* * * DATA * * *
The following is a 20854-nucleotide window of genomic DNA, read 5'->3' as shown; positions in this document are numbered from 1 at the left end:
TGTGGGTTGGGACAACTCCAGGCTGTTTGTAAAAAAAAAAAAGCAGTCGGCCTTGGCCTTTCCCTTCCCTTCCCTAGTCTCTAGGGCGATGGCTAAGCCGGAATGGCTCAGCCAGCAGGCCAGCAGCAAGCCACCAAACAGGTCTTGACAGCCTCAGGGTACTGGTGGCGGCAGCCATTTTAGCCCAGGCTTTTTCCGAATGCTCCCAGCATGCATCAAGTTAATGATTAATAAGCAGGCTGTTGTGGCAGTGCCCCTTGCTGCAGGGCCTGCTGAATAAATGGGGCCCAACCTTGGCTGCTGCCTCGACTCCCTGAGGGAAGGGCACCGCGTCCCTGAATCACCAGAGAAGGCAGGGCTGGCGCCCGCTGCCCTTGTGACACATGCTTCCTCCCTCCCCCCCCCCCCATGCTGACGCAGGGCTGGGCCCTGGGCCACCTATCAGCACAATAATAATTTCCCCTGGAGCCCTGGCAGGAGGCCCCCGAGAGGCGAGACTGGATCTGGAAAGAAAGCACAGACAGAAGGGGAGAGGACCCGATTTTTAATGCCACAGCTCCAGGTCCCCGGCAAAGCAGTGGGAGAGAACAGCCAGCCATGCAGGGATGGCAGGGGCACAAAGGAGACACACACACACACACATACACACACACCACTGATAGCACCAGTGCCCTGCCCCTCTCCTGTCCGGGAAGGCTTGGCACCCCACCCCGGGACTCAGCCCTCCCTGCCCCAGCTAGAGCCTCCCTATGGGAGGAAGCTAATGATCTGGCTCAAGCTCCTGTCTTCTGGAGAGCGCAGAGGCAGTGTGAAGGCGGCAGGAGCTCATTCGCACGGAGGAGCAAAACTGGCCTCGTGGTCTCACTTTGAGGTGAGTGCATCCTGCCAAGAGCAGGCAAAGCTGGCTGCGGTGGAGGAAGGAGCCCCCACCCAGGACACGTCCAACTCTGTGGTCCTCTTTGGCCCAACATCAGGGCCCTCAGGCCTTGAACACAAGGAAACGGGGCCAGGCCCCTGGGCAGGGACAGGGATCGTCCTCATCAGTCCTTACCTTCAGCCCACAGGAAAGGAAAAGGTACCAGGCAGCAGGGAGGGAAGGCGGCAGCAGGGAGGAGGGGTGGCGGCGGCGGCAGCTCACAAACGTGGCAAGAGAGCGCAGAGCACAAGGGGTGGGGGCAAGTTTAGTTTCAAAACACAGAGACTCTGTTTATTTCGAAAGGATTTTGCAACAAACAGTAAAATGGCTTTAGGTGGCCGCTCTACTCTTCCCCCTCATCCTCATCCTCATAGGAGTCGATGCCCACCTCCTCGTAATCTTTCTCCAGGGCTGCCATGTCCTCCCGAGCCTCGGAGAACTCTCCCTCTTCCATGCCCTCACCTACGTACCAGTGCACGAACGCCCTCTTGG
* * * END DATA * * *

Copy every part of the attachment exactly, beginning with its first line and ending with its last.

The following is a 20854-nucleotide window of genomic DNA, read 5'->3' as shown; positions in this document are numbered from 1 at the left end:
TGTGGGTTGGGACAACTCCAGGCTGTTTGTAAAAAAAAAAAAGCAGTCGGCCTTGGCCTTTCCCTTCCCTTCCCTAGTCTCTAGGGCGATGGCTAAGCCGGAATGGCTCAGCCAGCAGGCCAGCAGCAAGCCACCAAACAGGTCTTGACAGCCTCAGGGTACTGGTGGCGGCAGCCATTTTAGCCCAGGCTTTTTCCGAATGCTCCCAGCATGCATCAAGTTAATGATTAATAAGCAGGCTGTTGTGGCAGTGCCCCTTGCTGCAGGGCCTGCTGAATAAATGGGGCCCAACCTTGGCTGCTGCCTCGACTCCCTGAGGGAAGGGCACCGCGTCCCTGAATCACCAGAGAAGGCAGGGCTGGCGCCCGCTGCCCTTGTGACACATGCTTCCTCCCTCCCCCCCCCCCCATGCTGACGCAGGGCTGGGCCCTGGGCCACCTATCAGCACAATAATAATTTCCCCTGGAGCCCTGGCAGGAGGCCCCCGAGAGGCGAGACTGGATCTGGAAAGAAAGCACAGACAGAAGGGGAGAGGACCCGATTTTTAATGCCACAGCTCCAGGTCCCCGGCAAAGCAGTGGGAGAGAACAGCCAGCCATGCAGGGATGGCAGGGGCACAAAGGAGACACACACACACACACATACACACACACCACTGATAGCACCAGTGCCCTGCCCCTCTCCTGTCCGGGAAGGCTTGGCACCCCACCCCGGGACTCAGCCCTCCCTGCCCCAGCTAGAGCCTCCCTATGGGAGGAAGCTAATGATCTGGCTCAAGCTCCTGTCTTCTGGAGAGCGCAGAGGCAGTGTGAAGGCGGCAGGAGCTCATTCGCACGGAGGAGCAAAACTGGCCTCGTGGTCTCACTTTGAGGTGAGTGCATCCTGCCAAGAGCAGGCAAAGCTGGCTGCGGTGGAGGAAGGAGCCCCCACCCAGGACACGTCCAACTCTGTGGTCCTCTTTGGCCCAACATCAGGGCCCTCAGGCCTTGAACACAAGGAAACGGGGCCAGGCCCCTGGGCAGGGACAGGGATCGTCCTCATCAGTCCTTACCTTCAGCCCACAGGAAAGGAAAAGGTACCAGGCAGCAGGGAGGGAAGGCGGCAGCAGGGAGGAGGGGTGGCGGCGGCGGCAGCTCACAAACGTGGCAAGAGAGCGCAGAGCACAAGGGGTGGGGGCAAGTTTAGTTTCAAAACACAGAGACTCTGTTTATTTCGAAAGGATTTTGCAACAAACAGTAAAATGGCTTTAGGTGGCCGCTCTACTCTTCCCCCTCATCCTCATCCTCATAGGAGTCGATGCCCACCTCCTCGTAATCTTTCTCCAGGGCTGCCATGTCCTCCCGAGCCTCGGAGAACTCTCCCTCTTCCATGCCCTCACCTACGTACCAGTGCACGAACGCCCTCTTGG